Modeling self-assembly of surfactants at solid/liquid interfaces. I. Hydrophobic surfaces
Robert A. Johnson, R. Nagarajan *
161 Fenske Laboratory, Department of Chemical Engineering, The Pennsyl6ania State Uni6ersity, Uni6ersity Park, PA 16802 -4400, USA
Abstract A theory ofsurfactant self-assembly on isotropic hydrophobic surfaces is presented by extending the well established treatment of self-assembly in solution. The free-energy model for the formation of surface aggregates includes an additional term (beyond those used for bulk aggregates) to account for the replacement of the solid surface-water contact by the solid surface-aggregate core contact. Thisfree-energy contribution is characterized by a single parameter, the displacement tension k. Illustrative calculations of the critical aggregation concentration (CAC), aggregate shape and size are presented for anionic, zwitterionic, and nonionic surfactants. For all types of surfactants, the CAC is much lower than the bulk CMC. Regardless of the value of k, surface aggregates of ionic surfactant arealways smaller than the bulk-phase analogs. Conversely, surface aggregates of zwitterionic and nonionic surfactants can be either smaller or larger than those in solution, depending on the interplay between headgroup repulsion and aggregate core-solid surface attraction. A rich variety of aggregate morphologies including hemispheres, hemicylinders, ﬁnite disks, and continuous monolayers are predicteddepending upon the surfactant and the solid surface. More interestingly, increasing the chemical potential of the surfactant (by increasing the total surfactant concentration) can induce the morphological transformation of surface aggregates to less energetically favorable structures. Thus the same surfactant on a given solid surface can self-assemble into various shapes depending upon the totalsurfactant concentration. © 2000 Elsevier Science B.V. All rights reserved.
Keywords: Self assembly; Surfactants; Solid/liquid interfaces
1. Introduction The adsorption of surfactants from solutions onto solid surfaces has been investigated over the years because of the numerous practical applications where solid-liquid contact occurs . Both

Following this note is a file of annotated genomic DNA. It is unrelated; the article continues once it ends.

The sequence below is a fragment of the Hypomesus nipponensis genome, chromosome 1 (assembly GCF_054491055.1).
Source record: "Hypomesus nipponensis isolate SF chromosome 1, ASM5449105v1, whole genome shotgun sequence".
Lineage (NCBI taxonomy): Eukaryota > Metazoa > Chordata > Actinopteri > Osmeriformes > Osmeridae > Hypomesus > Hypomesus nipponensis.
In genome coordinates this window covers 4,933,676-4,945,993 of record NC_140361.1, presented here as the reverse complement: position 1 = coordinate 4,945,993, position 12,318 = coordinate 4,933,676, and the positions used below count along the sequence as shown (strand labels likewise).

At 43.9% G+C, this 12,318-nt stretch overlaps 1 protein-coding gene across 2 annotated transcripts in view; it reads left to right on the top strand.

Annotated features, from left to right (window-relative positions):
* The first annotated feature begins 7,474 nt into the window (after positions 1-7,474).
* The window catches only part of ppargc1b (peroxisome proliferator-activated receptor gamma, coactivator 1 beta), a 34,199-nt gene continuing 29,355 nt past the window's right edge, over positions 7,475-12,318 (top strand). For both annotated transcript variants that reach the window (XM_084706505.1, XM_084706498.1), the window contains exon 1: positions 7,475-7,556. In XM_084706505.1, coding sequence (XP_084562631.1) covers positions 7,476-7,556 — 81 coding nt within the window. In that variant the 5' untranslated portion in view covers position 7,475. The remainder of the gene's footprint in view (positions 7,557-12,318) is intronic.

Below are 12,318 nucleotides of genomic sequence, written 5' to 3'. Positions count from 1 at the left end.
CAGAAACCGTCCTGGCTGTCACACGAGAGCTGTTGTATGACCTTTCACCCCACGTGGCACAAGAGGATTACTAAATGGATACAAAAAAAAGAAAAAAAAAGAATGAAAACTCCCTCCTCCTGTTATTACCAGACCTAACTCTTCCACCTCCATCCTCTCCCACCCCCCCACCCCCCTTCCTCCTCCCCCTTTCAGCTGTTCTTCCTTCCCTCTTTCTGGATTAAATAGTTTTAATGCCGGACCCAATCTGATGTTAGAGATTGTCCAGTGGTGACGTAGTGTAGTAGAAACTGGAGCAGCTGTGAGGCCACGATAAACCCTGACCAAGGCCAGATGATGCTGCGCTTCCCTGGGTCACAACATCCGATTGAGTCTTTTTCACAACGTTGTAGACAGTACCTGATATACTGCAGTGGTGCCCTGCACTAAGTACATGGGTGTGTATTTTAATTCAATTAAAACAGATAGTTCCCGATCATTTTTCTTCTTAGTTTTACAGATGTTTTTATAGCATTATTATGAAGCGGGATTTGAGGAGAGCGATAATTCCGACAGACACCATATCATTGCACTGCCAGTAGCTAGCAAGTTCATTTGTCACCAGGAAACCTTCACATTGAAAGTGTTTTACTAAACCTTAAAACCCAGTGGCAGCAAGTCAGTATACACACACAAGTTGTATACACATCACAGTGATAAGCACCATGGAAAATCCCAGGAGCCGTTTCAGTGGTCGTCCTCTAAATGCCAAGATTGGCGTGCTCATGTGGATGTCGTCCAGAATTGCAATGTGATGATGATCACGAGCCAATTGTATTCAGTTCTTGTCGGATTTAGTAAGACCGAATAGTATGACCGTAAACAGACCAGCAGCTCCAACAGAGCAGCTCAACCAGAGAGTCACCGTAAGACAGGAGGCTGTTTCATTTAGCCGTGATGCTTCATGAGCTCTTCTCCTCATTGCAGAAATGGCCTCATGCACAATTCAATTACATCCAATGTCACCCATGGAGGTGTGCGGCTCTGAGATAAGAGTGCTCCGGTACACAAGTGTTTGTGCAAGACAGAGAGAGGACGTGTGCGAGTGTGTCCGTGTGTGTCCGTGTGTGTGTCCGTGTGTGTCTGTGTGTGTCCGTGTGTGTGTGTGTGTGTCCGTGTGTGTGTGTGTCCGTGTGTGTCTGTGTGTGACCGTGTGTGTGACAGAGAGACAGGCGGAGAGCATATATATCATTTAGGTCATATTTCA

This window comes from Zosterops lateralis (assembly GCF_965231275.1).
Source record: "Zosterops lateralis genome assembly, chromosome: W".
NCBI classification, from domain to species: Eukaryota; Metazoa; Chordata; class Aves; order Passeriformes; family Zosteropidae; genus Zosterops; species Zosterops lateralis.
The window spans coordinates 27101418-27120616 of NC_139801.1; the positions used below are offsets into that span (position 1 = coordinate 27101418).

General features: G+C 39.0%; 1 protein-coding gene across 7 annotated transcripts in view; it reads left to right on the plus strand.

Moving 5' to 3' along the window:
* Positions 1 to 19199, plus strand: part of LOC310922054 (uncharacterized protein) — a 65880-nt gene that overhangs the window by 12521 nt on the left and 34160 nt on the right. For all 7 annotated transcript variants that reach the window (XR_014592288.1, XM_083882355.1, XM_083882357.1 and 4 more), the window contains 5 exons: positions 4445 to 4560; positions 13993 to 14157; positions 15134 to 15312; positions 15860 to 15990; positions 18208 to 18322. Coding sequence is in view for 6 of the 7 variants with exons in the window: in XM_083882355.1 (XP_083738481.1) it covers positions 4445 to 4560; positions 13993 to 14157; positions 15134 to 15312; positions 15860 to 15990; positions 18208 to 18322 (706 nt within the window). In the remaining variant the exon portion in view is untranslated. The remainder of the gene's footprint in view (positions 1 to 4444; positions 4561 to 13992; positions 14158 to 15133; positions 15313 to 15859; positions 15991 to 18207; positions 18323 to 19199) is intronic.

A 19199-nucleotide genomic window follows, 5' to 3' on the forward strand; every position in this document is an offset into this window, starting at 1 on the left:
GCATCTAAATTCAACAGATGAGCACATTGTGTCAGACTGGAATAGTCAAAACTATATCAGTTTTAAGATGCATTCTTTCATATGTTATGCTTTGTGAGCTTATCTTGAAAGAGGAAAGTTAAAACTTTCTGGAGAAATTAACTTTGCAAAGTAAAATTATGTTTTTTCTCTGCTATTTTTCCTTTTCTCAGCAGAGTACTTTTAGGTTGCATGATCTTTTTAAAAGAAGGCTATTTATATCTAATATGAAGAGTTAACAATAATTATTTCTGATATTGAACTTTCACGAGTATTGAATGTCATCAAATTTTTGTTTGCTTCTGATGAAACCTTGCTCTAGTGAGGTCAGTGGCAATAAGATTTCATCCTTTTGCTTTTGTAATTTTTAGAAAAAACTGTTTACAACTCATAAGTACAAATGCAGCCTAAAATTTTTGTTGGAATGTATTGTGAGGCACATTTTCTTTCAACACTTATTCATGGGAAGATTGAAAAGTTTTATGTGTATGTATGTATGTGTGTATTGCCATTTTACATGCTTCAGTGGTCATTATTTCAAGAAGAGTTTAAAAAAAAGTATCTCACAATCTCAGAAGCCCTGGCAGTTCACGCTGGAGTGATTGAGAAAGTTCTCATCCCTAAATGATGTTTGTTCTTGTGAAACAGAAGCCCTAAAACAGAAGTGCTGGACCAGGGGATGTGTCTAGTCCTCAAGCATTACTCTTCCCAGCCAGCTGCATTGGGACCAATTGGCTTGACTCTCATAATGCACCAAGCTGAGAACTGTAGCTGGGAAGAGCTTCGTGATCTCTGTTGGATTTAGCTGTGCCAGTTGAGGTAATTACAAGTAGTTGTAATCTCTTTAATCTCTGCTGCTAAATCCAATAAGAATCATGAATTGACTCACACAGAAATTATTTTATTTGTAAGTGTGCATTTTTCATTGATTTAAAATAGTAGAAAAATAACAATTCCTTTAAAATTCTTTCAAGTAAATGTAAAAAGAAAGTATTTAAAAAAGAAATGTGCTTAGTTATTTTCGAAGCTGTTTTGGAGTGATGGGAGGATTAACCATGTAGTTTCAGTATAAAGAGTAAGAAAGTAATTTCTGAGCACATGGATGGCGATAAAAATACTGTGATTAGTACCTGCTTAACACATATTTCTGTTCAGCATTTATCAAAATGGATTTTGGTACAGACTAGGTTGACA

* Corresponding author: Tel.: + 1-814-863-1973;fax: +1814-865-7846. E-mail address: firstname.lastname@example.org (R. Nagarajan)
hydrophobic surfaces and hydrophilic surfaces carrying charges have been examined. It has been postulated that adsorbed surfactants will self-assemble at the solid/liquid interface in a manner analogous to bulk-phase micellization [2,3]. This is to be distinguished from the situation where micelles already formed in the bulksolution adsorb at the solid surface. The self-assembly at the solid/liquid interface is perturbed from the corresponding bulk-phase micellization due to compet-
0927-7757/00/$ - see front matter © 2000 Elsevier Science B.V. All rights reserved. PII: S 0 9 2 7 - 7 7 5 7 ( 9 9 ) 0 0 4 8 1 - 1
R.A. Johnson, R. Nagarajan / Colloids and Surfaces A: Physicochem. Eng. Aspects 167 (2000) 31–46ing surfactant-surface and solvent-surface interactions. This perturbation makes possible the formation of surface aggregates that can differ signiﬁcantly in size and microstructure from those formed in the bulk. Numerous studies, both theoretical and experimental, have been made concerning the adsorption behavior of surfactants. In general, the amount of surfactant adsorbed is measured orpredicted as a function of the properties of the surfactant solution. On the theoretical side, the main approach has employed thermodynamic considerations to derive analytical representations of surfactant adsorption and two-dimensional condensation at solid surfaces [4 – 10]. In these studies, the microstructure of the adsorbed surfactant was taken to be lamellar. Of particular note is the recent work...